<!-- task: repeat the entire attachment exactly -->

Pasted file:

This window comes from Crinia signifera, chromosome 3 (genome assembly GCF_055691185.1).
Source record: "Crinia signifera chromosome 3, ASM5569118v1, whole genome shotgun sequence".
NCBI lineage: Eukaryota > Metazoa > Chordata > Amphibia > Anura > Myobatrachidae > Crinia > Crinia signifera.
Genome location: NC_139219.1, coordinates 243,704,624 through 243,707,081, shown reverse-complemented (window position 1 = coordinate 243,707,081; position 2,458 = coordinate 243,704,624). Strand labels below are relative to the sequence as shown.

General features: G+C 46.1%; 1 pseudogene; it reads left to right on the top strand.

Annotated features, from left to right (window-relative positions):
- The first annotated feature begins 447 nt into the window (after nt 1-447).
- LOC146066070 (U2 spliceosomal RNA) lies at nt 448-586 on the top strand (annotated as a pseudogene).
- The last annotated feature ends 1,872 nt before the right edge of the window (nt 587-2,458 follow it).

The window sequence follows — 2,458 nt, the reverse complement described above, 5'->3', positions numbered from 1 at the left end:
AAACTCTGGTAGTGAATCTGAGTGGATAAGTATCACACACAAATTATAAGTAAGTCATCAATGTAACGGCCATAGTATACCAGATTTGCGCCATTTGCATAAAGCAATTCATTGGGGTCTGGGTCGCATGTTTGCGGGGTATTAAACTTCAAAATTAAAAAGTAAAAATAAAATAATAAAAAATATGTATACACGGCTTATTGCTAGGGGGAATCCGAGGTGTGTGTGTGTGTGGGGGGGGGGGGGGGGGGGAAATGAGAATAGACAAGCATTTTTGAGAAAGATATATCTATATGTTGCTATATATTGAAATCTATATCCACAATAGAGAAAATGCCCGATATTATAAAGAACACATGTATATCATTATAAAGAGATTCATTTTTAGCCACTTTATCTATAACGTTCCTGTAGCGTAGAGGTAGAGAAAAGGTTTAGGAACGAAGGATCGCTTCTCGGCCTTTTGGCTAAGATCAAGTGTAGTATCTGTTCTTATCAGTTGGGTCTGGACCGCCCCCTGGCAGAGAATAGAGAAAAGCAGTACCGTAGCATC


This window comes from Crinia signifera, chromosome 3 (genome assembly GCF_055691185.1).
Source record: "Crinia signifera chromosome 3, ASM5569118v1, whole genome shotgun sequence".
NCBI lineage: Eukaryota > Metazoa > Chordata > Amphibia > Anura > Myobatrachidae > Crinia > Crinia signifera.
Genome location: NC_139219.1, coordinates 243,704,624 through 243,707,081, shown reverse-complemented (window position 1 = coordinate 243,707,081; position 2,458 = coordinate 243,704,624). Strand labels below are relative to the sequence as shown.

General features: G+C 46.1%; 1 pseudogene; it reads left to right on the top strand.

Annotated features, from left to right (window-relative positions):
- The first annotated feature begins 447 nt into the window (after nt 1-447).
- LOC146066070 (U2 spliceosomal RNA) lies at nt 448-586 on the top strand (annotated as a pseudogene).
- The last annotated feature ends 1,872 nt before the right edge of the window (nt 587-2,458 follow it).

The window sequence follows — 2,458 nt, the reverse complement described above, 5'->3', positions numbered from 1 at the left end:
AAACTCTGGTAGTGAATCTGAGTGGATAAGTATCACACACAAATTATAAGTAAGTCATCAATGTAACGGCCATAGTATACCAGATTTGCGCCATTTGCATAAAGCAATTCATTGGGGTCTGGGTCGCATGTTTGCGGGGTATTAAACTTCAAAATTAAAAAGTAAAAATAAAATAATAAAAAATATGTATACACGGCTTATTGCTAGGGGGAATCCGAGGTGTGTGTGTGTGTGGGGGGGGGGGGGGGGGGGAAATGAGAATAGACAAGCATTTTTGAGAAAGATATATCTATATGTTGCTATATATTGAAATCTATATCCACAATAGAGAAAATGCCCGATATTATAAAGAACACATGTATATCATTATAAAGAGATTCATTTTTAGCCACTTTATCTATAACGTTCCTGTAGCGTAGAGGTAGAGAAAAGGTTTAGGAACGAAGGATCGCTTCTCGGCCTTTTGGCTAAGATCAAGTGTAGTATCTGTTCTTATCAGTTGGGTCTGGACCGCCCCCTGGCAGAGAATAGAGAAAAGCAGTACCGTAGCATC